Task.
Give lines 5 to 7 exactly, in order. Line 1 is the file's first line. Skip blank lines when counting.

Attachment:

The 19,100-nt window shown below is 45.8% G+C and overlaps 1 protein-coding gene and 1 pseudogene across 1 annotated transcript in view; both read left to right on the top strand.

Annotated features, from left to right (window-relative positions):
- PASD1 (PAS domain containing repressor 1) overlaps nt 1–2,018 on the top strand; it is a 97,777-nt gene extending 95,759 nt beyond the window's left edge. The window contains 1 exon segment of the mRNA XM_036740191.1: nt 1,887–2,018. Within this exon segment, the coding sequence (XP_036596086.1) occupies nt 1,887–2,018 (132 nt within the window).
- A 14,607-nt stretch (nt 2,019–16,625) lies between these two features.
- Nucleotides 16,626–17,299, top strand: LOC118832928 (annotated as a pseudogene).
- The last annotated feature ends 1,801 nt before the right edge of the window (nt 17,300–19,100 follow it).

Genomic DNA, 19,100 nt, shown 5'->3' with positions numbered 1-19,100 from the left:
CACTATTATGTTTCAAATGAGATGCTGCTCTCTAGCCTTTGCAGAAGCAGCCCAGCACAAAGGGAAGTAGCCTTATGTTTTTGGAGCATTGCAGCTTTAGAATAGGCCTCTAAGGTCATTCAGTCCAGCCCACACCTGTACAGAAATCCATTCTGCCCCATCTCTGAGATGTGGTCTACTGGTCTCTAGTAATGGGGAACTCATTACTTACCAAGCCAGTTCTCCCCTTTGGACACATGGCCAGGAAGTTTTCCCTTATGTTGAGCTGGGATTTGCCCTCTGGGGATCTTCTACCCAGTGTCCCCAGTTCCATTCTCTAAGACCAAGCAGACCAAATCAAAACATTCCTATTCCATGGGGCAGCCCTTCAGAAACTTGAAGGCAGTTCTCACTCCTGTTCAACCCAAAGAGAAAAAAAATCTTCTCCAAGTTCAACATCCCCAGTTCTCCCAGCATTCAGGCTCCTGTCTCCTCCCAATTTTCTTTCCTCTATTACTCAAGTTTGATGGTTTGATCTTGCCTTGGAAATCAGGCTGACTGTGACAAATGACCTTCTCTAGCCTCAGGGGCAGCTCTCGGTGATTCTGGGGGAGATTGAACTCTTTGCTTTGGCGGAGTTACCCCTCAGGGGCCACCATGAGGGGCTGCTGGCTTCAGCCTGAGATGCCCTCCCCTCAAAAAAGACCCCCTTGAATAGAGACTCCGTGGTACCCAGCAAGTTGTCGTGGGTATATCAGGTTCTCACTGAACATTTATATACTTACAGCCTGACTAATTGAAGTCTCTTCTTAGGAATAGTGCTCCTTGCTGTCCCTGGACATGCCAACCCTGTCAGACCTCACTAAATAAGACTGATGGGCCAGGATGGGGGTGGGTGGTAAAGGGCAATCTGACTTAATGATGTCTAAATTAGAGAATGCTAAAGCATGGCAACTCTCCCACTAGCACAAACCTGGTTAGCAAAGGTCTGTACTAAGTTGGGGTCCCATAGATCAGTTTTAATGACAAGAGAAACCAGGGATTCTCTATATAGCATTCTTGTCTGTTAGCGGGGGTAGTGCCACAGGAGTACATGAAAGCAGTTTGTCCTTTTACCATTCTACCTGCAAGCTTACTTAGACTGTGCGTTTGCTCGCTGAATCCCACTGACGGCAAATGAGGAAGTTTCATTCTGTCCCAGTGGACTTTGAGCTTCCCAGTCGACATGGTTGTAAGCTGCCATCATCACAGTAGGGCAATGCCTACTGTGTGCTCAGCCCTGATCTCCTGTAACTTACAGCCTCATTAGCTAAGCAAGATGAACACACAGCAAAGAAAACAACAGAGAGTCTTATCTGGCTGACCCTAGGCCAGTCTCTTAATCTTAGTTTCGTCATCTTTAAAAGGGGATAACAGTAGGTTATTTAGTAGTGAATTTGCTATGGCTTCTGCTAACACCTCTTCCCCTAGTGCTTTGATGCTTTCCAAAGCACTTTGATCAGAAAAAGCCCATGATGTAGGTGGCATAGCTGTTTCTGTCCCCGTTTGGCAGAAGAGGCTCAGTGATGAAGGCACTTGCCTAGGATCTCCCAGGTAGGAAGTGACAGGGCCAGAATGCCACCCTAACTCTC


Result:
- Nucleotides 16,626–17,299, top strand: LOC118832928 (annotated as a pseudogene).
- The last annotated feature ends 1,801 nt before the right edge of the window (nt 17,300–19,100 follow it).

Genomic DNA, 19,100 nt, shown 5'->3' with positions numbered 1-19,100 from the left: